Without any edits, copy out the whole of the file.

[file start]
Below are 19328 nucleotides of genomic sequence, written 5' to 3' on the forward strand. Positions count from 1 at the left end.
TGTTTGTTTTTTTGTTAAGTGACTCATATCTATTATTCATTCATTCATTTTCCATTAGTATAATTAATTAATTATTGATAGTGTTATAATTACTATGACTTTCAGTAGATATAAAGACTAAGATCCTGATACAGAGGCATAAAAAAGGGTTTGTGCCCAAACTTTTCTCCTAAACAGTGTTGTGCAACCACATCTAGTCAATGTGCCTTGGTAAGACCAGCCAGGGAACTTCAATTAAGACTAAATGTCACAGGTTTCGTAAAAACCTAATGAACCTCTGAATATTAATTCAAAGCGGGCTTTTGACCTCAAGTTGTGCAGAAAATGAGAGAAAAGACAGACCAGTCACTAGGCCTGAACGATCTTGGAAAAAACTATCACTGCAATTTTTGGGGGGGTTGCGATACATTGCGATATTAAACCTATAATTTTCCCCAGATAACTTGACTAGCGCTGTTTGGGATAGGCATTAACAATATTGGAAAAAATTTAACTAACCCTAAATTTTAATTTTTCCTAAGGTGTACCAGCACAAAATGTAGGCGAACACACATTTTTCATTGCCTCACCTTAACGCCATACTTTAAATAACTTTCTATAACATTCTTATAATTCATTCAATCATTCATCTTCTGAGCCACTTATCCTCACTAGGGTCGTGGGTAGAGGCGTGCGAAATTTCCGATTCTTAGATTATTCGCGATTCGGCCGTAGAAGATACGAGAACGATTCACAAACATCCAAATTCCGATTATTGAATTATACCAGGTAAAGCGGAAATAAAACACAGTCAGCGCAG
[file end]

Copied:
Below are 19328 nucleotides of genomic sequence, written 5' to 3' on the forward strand. Positions count from 1 at the left end.
TGTTTGTTTTTTTGTTAAGTGACTCATATCTATTATTCATTCATTCATTTTCCATTAGTATAATTAATTAATTATTGATAGTGTTATAATTACTATGACTTTCAGTAGATATAAAGACTAAGATCCTGATACAGAGGCATAAAAAAGGGTTTGTGCCCAAACTTTTCTCCTAAACAGTGTTGTGCAACCACATCTAGTCAATGTGCCTTGGTAAGACCAGCCAGGGAACTTCAATTAAGACTAAATGTCACAGGTTTCGTAAAAACCTAATGAACCTCTGAATATTAATTCAAAGCGGGCTTTTGACCTCAAGTTGTGCAGAAAATGAGAGAAAAGACAGACCAGTCACTAGGCCTGAACGATCTTGGAAAAAACTATCACTGCAATTTTTGGGGGGGTTGCGATACATTGCGATATTAAACCTATAATTTTCCCCAGATAACTTGACTAGCGCTGTTTGGGATAGGCATTAACAATATTGGAAAAAATTTAACTAACCCTAAATTTTAATTTTTCCTAAGGTGTACCAGCACAAAATGTAGGCGAACACACATTTTTCATTGCCTCACCTTAACGCCATACTTTAAATAACTTTCTATAACATTCTTATAATTCATTCAATCATTCATCTTCTGAGCCACTTATCCTCACTAGGGTCGTGGGTAGAGGCGTGCGAAATTTCCGATTCTTAGATTATTCGCGATTCGGCCGTAGAAGATACGAGAACGATTCACAAACATCCAAATTCCGATTATTGAATTATACCAGGTAAAGCGGAAATAAAACACAGTCAGCGCAG